HSBC Economic Forum

Orchestrating the next move: Transforming Indonesia into Asia's next supply chain hub

Indonesia’s opportunity to be the new production base

HSBC Indonesia Economics Forum was held to discuss Indonesia’s opportunity after Covid-19

The Pandemic of Covid-19 has halted almost all of global trade networks and shippings. Logistics providers grapple with decelerating recoveries of supply, ongoing demand disruption and secondary waves of infection. Globalization and trading that aroused world economy as we know it has gone into silence.

Companies now will likely need more warehouse space to keep more goods on hand to guard against potential shortages, and manufacturers looking to reduce the risk of disruption will start shifting some production from one country to the others that are closer to home.

This was conveyed by the President Director of PT Bank HSBC Indonesia Francois de Maricourt during his opening of the HSBC Indonesia Economics Forum webinar recently.

According to him the disruption of supply chains and global trade impact investment prospects in many countries. This has encouraged multinational companies to find solution to build new resilience by relocating or diversifying to other parts of Asia, focusing on Southeast Asia.

“I think this is going to be a permanent relocation, since there will be a lot of efforts and challenges in establishing new production base or moving supply chains, such as in the automotive sector. This means that there are huge opportunities for new investment in Indonesia: as the next production base in the Asia Pacific or ASEAN region,” he said

He further explained that Indonesia owns very large resources and broad market. Even the World Bank positioned Indonesia as the 4th best country for investment after Croatia, Thailand and the UK, and ranked number 1 in retail manufacture investment* .

Moreover, the pandemic has forced those who were more conservative with their digital adoption to be more open to adapting to new operational models.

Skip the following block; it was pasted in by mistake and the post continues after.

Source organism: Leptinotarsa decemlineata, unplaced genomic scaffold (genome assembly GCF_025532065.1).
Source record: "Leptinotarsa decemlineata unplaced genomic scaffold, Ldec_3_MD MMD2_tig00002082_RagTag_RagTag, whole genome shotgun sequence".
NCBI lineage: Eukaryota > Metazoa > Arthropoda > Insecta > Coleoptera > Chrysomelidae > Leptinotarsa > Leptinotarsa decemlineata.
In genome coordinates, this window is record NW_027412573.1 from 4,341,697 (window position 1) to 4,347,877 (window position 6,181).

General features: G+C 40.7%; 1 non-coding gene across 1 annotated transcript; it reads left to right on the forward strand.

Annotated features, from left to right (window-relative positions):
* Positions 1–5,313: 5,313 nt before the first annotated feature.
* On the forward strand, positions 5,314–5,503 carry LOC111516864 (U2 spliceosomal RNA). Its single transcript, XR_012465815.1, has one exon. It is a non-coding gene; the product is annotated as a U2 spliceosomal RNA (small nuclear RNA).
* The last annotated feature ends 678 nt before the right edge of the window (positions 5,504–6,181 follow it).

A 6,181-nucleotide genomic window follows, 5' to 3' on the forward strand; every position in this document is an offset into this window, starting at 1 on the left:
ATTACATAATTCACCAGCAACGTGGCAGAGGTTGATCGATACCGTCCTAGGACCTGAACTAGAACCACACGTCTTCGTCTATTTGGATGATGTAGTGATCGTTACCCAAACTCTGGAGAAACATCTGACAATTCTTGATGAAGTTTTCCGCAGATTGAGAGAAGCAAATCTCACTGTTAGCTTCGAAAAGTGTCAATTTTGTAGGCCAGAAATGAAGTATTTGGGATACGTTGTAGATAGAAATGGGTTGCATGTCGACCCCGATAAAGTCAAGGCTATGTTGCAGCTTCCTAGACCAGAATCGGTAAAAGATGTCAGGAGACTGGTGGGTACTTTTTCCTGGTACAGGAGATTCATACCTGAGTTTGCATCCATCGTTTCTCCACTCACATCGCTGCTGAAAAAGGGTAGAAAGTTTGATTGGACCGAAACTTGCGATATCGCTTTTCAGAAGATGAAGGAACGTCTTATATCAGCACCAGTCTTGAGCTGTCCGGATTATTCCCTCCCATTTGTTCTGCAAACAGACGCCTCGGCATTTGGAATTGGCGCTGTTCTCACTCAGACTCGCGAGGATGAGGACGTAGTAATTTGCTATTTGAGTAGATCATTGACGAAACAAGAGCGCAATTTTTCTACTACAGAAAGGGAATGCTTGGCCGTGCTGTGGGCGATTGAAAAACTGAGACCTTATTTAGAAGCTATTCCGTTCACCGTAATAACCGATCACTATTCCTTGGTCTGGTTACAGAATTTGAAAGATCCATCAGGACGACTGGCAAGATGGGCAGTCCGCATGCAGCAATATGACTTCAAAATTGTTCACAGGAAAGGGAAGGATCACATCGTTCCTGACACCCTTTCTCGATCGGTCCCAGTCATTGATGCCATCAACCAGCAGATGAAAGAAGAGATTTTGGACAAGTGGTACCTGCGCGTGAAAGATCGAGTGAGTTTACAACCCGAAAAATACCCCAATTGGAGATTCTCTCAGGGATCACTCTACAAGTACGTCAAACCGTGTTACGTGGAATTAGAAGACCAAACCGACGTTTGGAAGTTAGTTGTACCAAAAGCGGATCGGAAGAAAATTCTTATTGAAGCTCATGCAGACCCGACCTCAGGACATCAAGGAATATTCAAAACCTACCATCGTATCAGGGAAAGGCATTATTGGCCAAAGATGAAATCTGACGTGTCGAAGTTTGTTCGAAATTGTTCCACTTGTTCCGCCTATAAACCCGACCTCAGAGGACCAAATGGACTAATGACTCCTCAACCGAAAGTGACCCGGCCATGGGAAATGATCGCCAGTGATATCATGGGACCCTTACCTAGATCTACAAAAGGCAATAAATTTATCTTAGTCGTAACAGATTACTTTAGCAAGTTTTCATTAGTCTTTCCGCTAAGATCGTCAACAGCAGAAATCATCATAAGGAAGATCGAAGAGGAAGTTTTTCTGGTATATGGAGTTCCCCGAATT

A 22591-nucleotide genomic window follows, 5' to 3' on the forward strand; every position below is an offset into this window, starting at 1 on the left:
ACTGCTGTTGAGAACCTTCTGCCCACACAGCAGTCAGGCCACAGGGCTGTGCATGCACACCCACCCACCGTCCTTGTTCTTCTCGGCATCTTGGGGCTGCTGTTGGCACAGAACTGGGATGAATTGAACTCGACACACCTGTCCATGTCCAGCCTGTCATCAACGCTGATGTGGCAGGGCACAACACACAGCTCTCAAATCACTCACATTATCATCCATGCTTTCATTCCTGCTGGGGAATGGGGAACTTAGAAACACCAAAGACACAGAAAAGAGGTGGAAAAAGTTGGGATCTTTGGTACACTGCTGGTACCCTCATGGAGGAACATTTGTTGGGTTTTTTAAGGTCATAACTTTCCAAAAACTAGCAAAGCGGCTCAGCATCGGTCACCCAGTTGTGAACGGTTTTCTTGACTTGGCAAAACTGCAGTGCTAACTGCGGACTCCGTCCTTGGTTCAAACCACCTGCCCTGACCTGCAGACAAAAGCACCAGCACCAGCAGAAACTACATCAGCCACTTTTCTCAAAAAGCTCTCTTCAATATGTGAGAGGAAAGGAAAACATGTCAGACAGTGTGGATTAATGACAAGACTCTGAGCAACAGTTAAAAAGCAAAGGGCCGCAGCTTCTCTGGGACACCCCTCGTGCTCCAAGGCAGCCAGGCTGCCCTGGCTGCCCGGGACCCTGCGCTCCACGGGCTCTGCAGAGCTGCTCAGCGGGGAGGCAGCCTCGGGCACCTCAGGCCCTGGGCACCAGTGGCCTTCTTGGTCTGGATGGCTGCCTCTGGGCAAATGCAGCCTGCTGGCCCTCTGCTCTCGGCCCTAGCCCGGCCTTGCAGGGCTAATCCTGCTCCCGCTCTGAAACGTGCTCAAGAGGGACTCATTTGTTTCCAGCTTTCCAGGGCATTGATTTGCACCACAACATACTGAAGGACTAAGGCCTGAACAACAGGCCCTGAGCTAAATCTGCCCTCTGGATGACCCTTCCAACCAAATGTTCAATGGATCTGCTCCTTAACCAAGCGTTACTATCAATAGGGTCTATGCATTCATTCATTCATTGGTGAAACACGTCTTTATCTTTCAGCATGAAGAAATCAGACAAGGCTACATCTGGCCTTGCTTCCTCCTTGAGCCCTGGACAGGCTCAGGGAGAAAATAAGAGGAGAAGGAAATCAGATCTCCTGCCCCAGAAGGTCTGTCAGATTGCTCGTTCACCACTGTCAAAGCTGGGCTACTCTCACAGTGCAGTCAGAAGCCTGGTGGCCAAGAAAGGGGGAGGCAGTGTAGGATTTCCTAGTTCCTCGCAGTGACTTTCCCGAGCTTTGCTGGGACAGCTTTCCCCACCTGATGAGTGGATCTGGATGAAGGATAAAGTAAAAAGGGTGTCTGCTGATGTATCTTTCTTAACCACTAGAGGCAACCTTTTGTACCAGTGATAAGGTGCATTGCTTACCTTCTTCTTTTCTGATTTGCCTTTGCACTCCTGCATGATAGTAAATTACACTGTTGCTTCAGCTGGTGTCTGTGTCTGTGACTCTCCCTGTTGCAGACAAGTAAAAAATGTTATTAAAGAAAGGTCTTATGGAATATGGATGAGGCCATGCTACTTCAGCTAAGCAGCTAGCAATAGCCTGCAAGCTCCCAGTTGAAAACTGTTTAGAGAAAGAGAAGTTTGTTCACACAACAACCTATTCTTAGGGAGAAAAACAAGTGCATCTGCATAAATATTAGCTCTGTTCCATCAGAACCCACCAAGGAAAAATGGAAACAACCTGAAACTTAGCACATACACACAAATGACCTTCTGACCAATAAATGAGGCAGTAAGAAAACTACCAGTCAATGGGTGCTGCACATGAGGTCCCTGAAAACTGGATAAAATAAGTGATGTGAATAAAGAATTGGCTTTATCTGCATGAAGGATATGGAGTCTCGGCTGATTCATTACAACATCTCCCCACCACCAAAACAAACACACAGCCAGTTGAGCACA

HSBC’s latest Study Navigator: Building Back Better that shows that almost two-thirds (64%) of businesses in Indonesia strongly agree that times of adversity showcase how businesses can leverage technology to enhance or improve how they work.

“This is a considerably higher proportion compared to all markets (44%). These factors have given us the opportunity to play our role in promoting and attracting Foreign Direct Investment to Indonesia, among others through the Outlook event that we hold recently,” he said.

Investment flow recovery

The importance of Indonesia to re-open an investment climate to attract foreign investment was expressed by the HSBC Chief Economist for ASEAN Joseph Incalcaterra.

Indonesian growth story was quite a strong one going into 2020. There were very high expectations for the next round for priority of infrastructure project from the government mainly of these were refining projects, projects in the mining sectors as well as eventually construction in the new capital city. However, like the rest of the world these are put on pause. The increasing growth story was interrupted with investment and with consumption moving into contractionary territory in the third quarter.

“The good news is that if we look at the 2021 budget, the government has allocated around 20% for infrastructure, which will be a priority and many of these projects have been in the pipeline already for some time. So what this means is that it may be a relatively quick ramp of investment, which will help drive the domestic demand and also drive for investor confidence in the Indonesian economy.”

Joseph added that what we learned from economic crisis that corporates will take some time before they start investing again. “They're going to be a little bit more risk averse. So in order to make big investment decision, they need to see very clear, a reform and political trajectory to welcome these investments.” He said.

*Source: https://london-post.co.uk/best-countries-to-invest-in-2020/

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